Peapod founders launch online shopping tool Sifter: 'We are a dietitian in your pocket'
Created by brothers Andrew Parkinson and Thomas Parkinson, who founded Peapod in 1989 (which sold to Ahold-Delhaize in 2002), Sifter is an extension of the CPG veterans' mission to help consumers navigate the often complex and time-consuming task of label reading by providing an easy tool to help them sift through thousands of products to find the ones that fit their specific dietary needs and restrictions.
The concept of Sifter emerged from the Parkinson brothers' Peapod spin off, ItemMaster, which provides a comprehensive and verified set of label information for thousands of food products.
"One of the challenges we faced at Peapod is we wanted to allow shoppers to be able to find products based on their diet by looking at the ingredients and the nutrition. And there was really no good database that provided that, which is why we started ItemMaster," Andrew Parkinson told FoodNavigator-USA.
ItemMaster was sold to Chicago-based asset management firm Gladson in 2019.
With the everyday consumer in mind, Andrew and Thomas Parkinson launched Sifter in 2019 and made the technology available to online shoppers in 2021 through Sifter.shop, the company's online platform.
"We launched Sifter really with the objective of helping consumers discover products but then also buy them by linking up to all the retailers that sell their products," said Andrew Parkinson.
"In a very short period, we have over 20,000 people that have come to use it. The people that are coming are definitely the ones that are looking to avoid certain foods," he said.
'In a very short period, we have over 20,000 people that have come to use it'
But Andrew Parkinson notes that the company has done very little in the way of promotion of Sifter.shop platform until it finalizes additional core features of the platform such as its mobile app which would enable consumers to use the platform while shopping in-store.
The potential audience that could benefit from using Sifter includes anyone following a food avoidance diet, which includes 200 million Americans who report following a specific diet to manage certain health conditions, or the 85 million US shoppers who avoid at least one top food allergen when grocery shopping, according to FARE (Food Allergy Research and Education).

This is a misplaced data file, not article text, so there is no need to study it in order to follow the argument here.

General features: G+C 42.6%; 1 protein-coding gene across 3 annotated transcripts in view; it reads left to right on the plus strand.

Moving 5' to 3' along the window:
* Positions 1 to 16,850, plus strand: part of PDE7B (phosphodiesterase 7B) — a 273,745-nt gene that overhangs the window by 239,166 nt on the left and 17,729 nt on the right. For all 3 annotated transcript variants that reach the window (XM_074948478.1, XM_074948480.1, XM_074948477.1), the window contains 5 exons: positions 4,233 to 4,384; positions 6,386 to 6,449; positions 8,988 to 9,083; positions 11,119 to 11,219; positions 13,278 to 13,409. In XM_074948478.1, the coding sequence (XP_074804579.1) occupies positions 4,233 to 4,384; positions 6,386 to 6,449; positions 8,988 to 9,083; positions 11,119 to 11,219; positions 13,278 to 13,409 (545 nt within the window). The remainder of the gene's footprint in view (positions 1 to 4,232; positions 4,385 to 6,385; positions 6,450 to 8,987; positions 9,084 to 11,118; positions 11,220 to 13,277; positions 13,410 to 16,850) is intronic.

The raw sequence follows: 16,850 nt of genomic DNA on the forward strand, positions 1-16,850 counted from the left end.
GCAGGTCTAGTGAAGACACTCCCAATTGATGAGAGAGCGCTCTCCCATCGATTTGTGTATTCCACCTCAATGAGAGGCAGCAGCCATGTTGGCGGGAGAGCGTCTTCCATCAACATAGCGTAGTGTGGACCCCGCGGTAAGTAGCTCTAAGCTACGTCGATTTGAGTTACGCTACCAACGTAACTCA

Sift and select
To use Sifter, users visit Sifter.shop where they can create a personalized dietary profile using over 100 dietary filters or 'SiftTags' from 'pescatarian' and 'clean-style' to 'no liver' or 'no MSG'.
The platform then sifts through the attributes and label information of more than 100,000 food products (by comparison, a typical grocery store carries between 15,000-20,000 food products) to find items that match a user's criteria.
The algorithms are developed by Sifter's team of engineers who use nutrition criteria provided by the company's chief nutrition officer, Judy Seybold, MS, RDN, LD, CLC.
"You can’t hide behind Sifter, because sifter will tell you the absolute truth of what’s going on inside that product... We are effectively a dietitian in your pocket," said founder and chief product officer, Thomas Parkinson.
Among the people that are coming to Sifter.shop, the majority are searching by allergen-specific tags but the other most frequently used sifting tag is the company's 'clean-style' filter, which is defined as containing five or fewer ingredients and no artificial ingredients.
Sifter also has a 'RecipeSifter' feature in which users can input the URL of recipe to show whether the dish and its ingredients align with the user's health and diet priorities.
Partnering with retailers and brands
So how does Sifter make money? While the platform generates a small sum by allowing brands to include their story on its site, the company eventually wants retailers to integrate the technology into their own e-commerce sites.
"Basically, we give them that personalization functionality just for their assortment and just for their store. Importantly, we're not just focused on doing it for e-commerce but for their in-store applications too," said Andrew Parkinson, noting that eventually Sifter users will be able to scan the UPC code of any product while shopping in-store.
"There's a lot of interest in it," noted Andrew, who said in the company is in talks with several retailers to implement the technology.